He started his season with a win at the Volta a Valenciana and also counts podium spots at the GP Indurain and Itzulia Basque Country among his April results. The Russian stage racer hasn't yet been among the top finishers at such a long Classic before but did finish third at Il Lombardia two years ago.
There's a first time for everything, though, and at his first time racing the Classics in Belgium he's already up there among the biggest contenders. One thing that might hold him back from the big win may be his lack of sprint – in that regard he might've preferred the old finish in Ans rather than the current flat run into the city centre.
Dani Martínez (Ineos Grenadiers)
Ineos head to Liège-Bastogne-Liège with a trio of potential leaders, though it's the Colombian Martínez who might be the strongest man on the roster currently. He heads into his fourth participation at the race having won Itzulia Basque Country and taken fifth place at La Flèche Wallonne.
Michał Kwiatkowski has 10 appearances under his belt and has finished on the fringes of the top 10 at the past three, while he has played more of a team role at the one-day races since his Amstel Gold Race win. Tom Pidcock, meanwhile, is making his debut, though his form is in question after he was dropped early at Flèche before DNFing.
It's Martínez who looks the man most likely on Sunday, then. Ineos Grenadiers will hope to rely on strength in numbers, though, with the team's other two potential co-leaders having stronger sprints. Geraint Thomas, Laurens De Plus, Omar Fraile, and Carlos Rodríguez round out what looks like the strongest squad in the race.
Michael Woods (Israel-Premier Tech)
With only three wins so far in 2022, including Patrick Bevin's Tour of Turkey triumph, Israel-Premier Tech haven't enjoyed a great start to the new season, and they could really do with a big result as they battle against potential relegation from the WorldTour in 2023.
Woods is the man most likely to do that on Sunday, at the race he finished second at in Ans in 2018. He's been a very consistent finisher at Liège, scoring top-10 results at five out of his six starts, and he's in form, having finished sixth at La Flèche Wallonne.
The Canadian is a rider who loves the short, steep climbs of the Ardennes, and he should be up there once again this weekend, even if backing him against a Van Aert or Valverde in the sprint is a long shot. 2019 winner Jakob Fuglsang is also racing, but with 16th at Amstel Gold Race his top recent result, the Dane doesn't look to have the form to challenge here.
Michael Matthews (BikeExchange-Jayco)
Matthews is, at this point, a reliable 'outsider' pick for a major Classic, the Australian having all the tools to succeed at a Monument, but never quite being able to pull off that top, top result.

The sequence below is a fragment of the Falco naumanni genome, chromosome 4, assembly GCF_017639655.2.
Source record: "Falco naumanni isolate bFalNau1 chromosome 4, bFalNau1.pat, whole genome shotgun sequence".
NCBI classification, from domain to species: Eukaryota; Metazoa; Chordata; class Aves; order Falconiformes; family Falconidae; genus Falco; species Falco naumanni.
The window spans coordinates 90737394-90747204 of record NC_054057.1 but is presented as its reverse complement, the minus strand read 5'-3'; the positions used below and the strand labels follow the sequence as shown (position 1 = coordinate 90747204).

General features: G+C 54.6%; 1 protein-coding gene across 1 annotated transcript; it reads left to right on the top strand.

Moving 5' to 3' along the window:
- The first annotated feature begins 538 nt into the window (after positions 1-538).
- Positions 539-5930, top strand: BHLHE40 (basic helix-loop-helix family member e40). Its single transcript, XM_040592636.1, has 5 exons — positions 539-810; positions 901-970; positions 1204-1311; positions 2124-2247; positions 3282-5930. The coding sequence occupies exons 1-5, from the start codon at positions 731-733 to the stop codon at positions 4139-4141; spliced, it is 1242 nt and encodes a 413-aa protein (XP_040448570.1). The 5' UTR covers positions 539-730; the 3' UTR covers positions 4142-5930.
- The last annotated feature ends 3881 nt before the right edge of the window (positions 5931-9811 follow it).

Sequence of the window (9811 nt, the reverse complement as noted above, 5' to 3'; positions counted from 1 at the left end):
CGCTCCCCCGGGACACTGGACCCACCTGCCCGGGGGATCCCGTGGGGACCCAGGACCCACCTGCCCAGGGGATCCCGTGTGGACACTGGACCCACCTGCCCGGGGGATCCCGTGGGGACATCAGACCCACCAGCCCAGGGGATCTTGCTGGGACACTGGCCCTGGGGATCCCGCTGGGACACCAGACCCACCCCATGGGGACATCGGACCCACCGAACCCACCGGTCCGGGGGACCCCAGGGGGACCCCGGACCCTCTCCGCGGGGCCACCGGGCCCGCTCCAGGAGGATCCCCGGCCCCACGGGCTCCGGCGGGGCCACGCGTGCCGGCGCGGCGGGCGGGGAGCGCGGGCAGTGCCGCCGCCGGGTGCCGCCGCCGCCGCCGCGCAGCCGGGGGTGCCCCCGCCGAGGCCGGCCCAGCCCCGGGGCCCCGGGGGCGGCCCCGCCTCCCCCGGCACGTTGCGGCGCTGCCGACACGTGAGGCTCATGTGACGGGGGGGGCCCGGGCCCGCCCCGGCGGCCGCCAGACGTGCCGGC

This year alone, the Australian has taken fourth at Milan-San Remo, 11th at the Tour of Flanders, and seventh at Amstel Gold Race, also finishing seventh at Brabantse Pijl before a bout of illness ruled him out of La Flèche Wallonne.
The big question ahead of the weekend is how well he has recovered from that because he's shown time and again that he can be there or thereabouts at these long, tough one-day races. Back in 2017 he finished fourth at Liège, just missing the podium a few seconds behind winner Valverde. If he's able to hang with the accelerations from the likes of Pogačar and Alaphilippe on Sunday, there's little doubt he will come away with an even better result.
Søren Kragh Andersen (Team DSM)
The versatile Dane is another man who has all the tools for success at Liège, but who hasn't yet put it all together for that one big Classics win. Sunday will mark only his second participation at the race, which has been set up as the main goal of his spring.
The big question mark, though, is one of form. He was in the top 10 at both Milan-San Remo and Gent-Wevelgem but has seemed to fade rather than build-up in recent weeks, taking 29th at Amstel Gold Race and 40th at La Flèche Wallonne.
He wouldn't be in that very top tier of favourites regardless, but it's hard to really gauge how Kragh Andersen is doing ahead of Sunday's race. He likes the hills and has a good finish, so it wouldn't be a shock to see him among the leaders, but equally it wouldn't be a shock not to see him at all.
Benoît Cosnefroy (AG2R Citroën) likely stands somewhere between an outsider and a favourite, his second places at Amstel Gold Race and Brabantse Pijl still fresh in the memory.
Bauke Mollema (Trek-Segafredo) only has La Flèche Wallonne in his legs since Paris-Nice and likely isn't quite at the level to contend over 257km just yet.
Valentin Madouas (Groupama-FDJ) enjoyed a strong Flanders Classics campaign and his punchy style should suit Liège-Bastogne-Liège.
Fellow Frenchman Warren Barguil (Arkéa-Samsic) is in good form and has twice finished in the top 10 here.
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Daniel Ostanek is production editor at Cyclingnews, having joined in 2017 as a freelance contributor and later being hired as staff writer. Before Cyclingnews, he was published in numerous publications around the cycling world, including Procycling, CyclingWeekly, CyclingTips, Cyclist, and Rouleur, among others. As well as reporting and writing news and features, Daniel runs the 'How to watch' content throughout the season.
Daniel has reported from the world's top races, including the Tour de France, and has interviewed a number of the sport's biggest stars, including Egan Bernal, Wout van Aert, Remco Evenepoel, Mark Cavendish, and Anna van der Breggen. Daniel rides a 2002 Landbouwkrediet Colnago C40 and his favourite races are Strade Bianche and the Vuelta a España.